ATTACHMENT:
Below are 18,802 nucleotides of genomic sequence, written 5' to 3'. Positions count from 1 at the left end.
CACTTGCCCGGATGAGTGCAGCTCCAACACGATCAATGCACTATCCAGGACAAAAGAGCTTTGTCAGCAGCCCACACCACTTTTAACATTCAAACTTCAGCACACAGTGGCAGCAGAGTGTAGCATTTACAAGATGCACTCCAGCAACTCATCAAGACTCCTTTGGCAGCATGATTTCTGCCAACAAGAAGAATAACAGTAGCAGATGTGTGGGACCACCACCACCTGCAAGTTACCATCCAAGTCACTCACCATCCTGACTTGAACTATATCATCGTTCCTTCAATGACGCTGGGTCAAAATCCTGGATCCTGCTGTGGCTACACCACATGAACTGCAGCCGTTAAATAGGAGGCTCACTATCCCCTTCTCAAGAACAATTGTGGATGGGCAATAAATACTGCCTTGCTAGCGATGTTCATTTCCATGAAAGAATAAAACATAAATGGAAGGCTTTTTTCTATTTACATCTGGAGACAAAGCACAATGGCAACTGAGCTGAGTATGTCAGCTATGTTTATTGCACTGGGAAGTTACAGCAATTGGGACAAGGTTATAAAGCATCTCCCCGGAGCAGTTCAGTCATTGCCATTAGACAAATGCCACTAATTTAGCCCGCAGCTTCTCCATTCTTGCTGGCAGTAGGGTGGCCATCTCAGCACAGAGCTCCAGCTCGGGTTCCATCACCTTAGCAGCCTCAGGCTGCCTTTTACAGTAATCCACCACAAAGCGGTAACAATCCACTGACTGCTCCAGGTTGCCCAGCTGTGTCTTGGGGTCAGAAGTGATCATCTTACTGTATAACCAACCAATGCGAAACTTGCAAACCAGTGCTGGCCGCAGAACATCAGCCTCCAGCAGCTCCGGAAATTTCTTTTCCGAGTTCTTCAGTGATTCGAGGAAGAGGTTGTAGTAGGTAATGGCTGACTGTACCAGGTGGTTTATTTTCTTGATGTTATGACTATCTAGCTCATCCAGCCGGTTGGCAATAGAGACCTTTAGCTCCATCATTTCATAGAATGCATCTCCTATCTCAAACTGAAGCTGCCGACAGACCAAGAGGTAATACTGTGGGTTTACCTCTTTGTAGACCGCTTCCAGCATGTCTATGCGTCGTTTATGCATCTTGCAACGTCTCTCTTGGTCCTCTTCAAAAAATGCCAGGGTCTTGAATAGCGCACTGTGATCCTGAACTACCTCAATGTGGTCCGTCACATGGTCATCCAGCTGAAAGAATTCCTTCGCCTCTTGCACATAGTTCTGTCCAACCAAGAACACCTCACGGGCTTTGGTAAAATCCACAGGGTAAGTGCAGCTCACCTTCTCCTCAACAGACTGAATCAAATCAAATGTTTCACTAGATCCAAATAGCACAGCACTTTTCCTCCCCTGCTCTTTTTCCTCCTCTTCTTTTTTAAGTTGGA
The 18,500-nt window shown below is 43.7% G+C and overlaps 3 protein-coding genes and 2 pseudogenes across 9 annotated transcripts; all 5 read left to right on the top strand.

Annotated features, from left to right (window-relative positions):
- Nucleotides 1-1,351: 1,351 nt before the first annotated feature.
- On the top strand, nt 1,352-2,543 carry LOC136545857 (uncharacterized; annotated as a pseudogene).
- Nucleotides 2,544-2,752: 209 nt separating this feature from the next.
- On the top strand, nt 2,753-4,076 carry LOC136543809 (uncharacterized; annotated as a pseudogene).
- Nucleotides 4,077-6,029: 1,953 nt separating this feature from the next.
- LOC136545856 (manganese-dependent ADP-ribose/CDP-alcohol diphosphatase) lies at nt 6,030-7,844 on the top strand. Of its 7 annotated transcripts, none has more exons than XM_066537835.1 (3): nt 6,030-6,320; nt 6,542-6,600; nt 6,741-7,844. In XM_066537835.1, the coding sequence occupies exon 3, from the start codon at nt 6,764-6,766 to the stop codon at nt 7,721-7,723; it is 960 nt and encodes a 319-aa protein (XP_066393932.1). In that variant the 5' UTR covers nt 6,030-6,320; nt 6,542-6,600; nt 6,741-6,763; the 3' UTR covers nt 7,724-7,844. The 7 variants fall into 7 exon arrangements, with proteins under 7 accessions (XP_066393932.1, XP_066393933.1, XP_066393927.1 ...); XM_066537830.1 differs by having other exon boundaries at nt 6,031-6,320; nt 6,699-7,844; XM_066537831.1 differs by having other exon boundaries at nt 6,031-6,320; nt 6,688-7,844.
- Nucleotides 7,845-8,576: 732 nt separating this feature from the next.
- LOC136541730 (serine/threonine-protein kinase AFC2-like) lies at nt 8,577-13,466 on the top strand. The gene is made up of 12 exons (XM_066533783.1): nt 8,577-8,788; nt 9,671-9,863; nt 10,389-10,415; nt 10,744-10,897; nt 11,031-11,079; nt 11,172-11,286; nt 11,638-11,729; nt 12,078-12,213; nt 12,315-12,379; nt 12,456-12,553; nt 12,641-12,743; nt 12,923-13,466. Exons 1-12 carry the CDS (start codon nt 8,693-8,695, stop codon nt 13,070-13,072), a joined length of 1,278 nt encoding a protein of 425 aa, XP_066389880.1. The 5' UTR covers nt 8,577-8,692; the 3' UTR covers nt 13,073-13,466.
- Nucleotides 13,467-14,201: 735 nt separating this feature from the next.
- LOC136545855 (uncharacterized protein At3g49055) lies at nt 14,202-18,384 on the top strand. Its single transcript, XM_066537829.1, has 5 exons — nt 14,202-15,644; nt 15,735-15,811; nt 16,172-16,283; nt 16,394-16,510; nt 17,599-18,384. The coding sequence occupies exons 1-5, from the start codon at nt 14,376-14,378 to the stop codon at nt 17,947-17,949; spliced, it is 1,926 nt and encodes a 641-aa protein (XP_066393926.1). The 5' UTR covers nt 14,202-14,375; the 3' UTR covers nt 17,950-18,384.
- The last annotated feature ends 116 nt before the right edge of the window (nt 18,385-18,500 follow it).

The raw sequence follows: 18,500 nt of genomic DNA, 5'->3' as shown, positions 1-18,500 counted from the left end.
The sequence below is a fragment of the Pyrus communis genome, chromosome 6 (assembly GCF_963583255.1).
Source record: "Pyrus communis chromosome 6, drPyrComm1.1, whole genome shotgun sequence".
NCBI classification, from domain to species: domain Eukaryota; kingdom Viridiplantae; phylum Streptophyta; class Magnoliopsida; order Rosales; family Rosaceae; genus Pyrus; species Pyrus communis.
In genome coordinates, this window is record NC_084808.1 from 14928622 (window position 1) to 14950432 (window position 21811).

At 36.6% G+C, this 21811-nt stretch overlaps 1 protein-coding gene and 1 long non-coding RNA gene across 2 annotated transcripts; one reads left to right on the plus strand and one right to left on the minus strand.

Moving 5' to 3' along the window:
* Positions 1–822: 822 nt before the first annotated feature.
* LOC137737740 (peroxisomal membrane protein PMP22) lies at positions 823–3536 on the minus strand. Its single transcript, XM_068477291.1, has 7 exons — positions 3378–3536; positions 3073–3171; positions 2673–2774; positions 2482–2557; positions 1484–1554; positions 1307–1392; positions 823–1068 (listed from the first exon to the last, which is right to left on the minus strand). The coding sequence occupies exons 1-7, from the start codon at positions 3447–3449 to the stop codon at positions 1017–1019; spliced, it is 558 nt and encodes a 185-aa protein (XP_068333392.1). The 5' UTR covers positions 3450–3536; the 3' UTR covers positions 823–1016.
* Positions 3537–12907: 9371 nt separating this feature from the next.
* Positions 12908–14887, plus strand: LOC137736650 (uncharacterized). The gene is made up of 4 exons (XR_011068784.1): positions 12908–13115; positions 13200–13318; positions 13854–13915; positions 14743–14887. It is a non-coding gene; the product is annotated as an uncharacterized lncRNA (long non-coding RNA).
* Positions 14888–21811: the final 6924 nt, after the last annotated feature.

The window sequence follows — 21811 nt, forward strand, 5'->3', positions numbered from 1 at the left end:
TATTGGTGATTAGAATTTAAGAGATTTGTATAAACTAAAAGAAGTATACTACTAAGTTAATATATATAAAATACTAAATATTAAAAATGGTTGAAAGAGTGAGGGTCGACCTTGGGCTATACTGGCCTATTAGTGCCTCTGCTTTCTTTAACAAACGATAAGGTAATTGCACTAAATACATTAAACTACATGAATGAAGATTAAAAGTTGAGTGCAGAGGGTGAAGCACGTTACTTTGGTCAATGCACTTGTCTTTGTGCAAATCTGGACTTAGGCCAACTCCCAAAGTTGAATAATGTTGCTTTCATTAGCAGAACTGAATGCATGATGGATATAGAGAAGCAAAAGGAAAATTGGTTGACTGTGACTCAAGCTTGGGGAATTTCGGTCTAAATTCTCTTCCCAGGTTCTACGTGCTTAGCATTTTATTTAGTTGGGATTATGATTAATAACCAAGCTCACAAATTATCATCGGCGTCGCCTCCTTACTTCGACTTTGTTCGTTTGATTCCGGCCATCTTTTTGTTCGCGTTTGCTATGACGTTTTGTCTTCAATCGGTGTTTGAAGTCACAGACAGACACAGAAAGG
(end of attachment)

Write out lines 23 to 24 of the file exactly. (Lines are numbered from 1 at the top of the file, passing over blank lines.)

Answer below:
* Positions 1–822: 822 nt before the first annotated feature.
* LOC137737740 (peroxisomal membrane protein PMP22) lies at positions 823–3536 on the minus strand. Its single transcript, XM_068477291.1, has 7 exons — positions 3378–3536; positions 3073–3171; positions 2673–2774; positions 2482–2557; positions 1484–1554; positions 1307–1392; positions 823–1068 (listed from the first exon to the last, which is right to left on the minus strand). The coding sequence occupies exons 1-7, from the start codon at positions 3447–3449 to the stop codon at positions 1017–1019; spliced, it is 558 nt and encodes a 185-aa protein (XP_068333392.1). The 5' UTR covers positions 3450–3536; the 3' UTR covers positions 823–1016.